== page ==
Choose what opens when you plug in an iPhone
Mac Tip #419, 13 January 2010
A friend asked how to stop iPhoto opening up and importing pictures from her iPhone every time she plugged it in. It’s a problem common with any kind of camera: iPhone, digital still camera, movie camera, even the iPod touch. Here’s one way, using Image Capture.
Watch the video
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I have several devices that function as cameras and want to be able to choose each time I plug one in exactly what will happen.
For example, if I plug in my iPhone it may be just to charge it. I don’t want iPhoto to open automatically. And even if I did want to import images, I use Aperture, rather than iPhoto to handle all my photos.
On the other hand, if I plug in my Canon Digital SLR (or the reader with the camera’s memory card), then I want Aperture to open up and be ready to download my photos.
Set options in Image Capture
The Image Capture application in your Applications folder controls what happens when you plug in a camera, or a device like the iPod touch that can make screen captures.
This Tip refers to Image Capture under Snow Leopard, Mac OS X 10.6.2. If you’re using an older version of the OS it may not offer the same options.
Set Image Capture Preferences
- Open the Image Capture application. The settings window appears.
- Plug in your iPhone, iPod touch, card reader or camera. The device is listed in the Image Capture window.
- Make sure the correct device is selected in the devices list on the left side of the window.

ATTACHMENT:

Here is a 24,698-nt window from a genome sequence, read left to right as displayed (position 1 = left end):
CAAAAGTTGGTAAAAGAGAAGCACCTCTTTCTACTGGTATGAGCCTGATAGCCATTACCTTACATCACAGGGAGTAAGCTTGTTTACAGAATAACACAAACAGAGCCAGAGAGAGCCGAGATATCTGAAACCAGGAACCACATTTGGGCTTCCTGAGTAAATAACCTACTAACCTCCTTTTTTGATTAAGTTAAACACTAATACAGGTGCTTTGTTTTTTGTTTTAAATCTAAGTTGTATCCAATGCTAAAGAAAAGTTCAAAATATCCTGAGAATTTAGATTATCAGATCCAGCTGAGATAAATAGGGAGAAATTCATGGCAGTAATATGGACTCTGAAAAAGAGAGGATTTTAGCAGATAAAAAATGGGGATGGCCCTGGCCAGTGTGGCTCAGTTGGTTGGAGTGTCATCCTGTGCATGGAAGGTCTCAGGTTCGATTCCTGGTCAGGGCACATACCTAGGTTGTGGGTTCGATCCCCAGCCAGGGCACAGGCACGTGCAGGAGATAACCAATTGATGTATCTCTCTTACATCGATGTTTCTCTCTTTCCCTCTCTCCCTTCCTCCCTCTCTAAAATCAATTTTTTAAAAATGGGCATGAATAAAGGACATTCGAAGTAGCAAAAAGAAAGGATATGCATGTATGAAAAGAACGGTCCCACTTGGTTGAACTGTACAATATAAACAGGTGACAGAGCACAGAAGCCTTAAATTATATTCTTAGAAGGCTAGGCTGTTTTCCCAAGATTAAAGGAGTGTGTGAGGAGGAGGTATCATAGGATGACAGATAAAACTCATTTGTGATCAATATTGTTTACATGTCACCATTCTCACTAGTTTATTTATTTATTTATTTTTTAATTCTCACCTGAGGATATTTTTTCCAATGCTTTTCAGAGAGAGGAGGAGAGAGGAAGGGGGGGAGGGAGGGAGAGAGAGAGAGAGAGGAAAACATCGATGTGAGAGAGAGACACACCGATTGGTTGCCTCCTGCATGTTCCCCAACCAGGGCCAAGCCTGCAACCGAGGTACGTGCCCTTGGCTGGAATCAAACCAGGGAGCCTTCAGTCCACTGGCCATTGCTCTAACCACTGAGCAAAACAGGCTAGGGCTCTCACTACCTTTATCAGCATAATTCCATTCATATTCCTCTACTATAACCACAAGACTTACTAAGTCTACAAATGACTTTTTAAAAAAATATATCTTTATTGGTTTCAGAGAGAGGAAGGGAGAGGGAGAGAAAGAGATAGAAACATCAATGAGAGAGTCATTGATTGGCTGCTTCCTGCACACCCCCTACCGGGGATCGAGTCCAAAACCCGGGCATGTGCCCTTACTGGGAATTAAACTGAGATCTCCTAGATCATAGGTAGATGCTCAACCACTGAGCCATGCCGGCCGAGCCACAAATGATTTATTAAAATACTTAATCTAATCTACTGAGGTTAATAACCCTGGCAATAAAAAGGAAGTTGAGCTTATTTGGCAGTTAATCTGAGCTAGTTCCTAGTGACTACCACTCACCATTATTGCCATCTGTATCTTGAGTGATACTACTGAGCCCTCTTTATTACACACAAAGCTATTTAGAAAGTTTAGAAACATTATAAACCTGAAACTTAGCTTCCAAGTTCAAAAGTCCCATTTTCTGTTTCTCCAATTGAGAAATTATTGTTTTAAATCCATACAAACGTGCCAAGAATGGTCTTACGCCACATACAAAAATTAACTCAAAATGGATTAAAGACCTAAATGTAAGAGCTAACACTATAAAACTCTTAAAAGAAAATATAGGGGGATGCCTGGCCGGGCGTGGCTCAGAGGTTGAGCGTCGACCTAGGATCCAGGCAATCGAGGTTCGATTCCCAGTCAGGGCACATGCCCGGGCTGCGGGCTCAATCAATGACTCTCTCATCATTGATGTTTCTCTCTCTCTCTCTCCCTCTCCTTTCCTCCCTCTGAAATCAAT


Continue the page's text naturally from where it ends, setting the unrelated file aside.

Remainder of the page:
- Choose an action for the selected device from the drop-down menu at bottom left of the window. Options may include opening applications such as iPhoto or Preview.
- Quit Image Capture once you’ve selected the settings.
Next time you plug in that device the action you set in Image Capture will be triggered.
Make your own application
After recording the video for this Tip I experimented a little. I created a simple Applescript that beeped 5 times and saved it as an application.
Then I selected that application to open when I plugged in my iPhone.
On next plugging in my iPhone my Mac beeped 5 times, as expected.
5 beeps is pretty useless as an action, but you could create an Applescript to perhaps mount an external drive, copy files, send an email — depending on what would be useful to you.
Have you found other ways to do this? There’s usually more than one way to solve this kind of problem. Tell us your experiences below.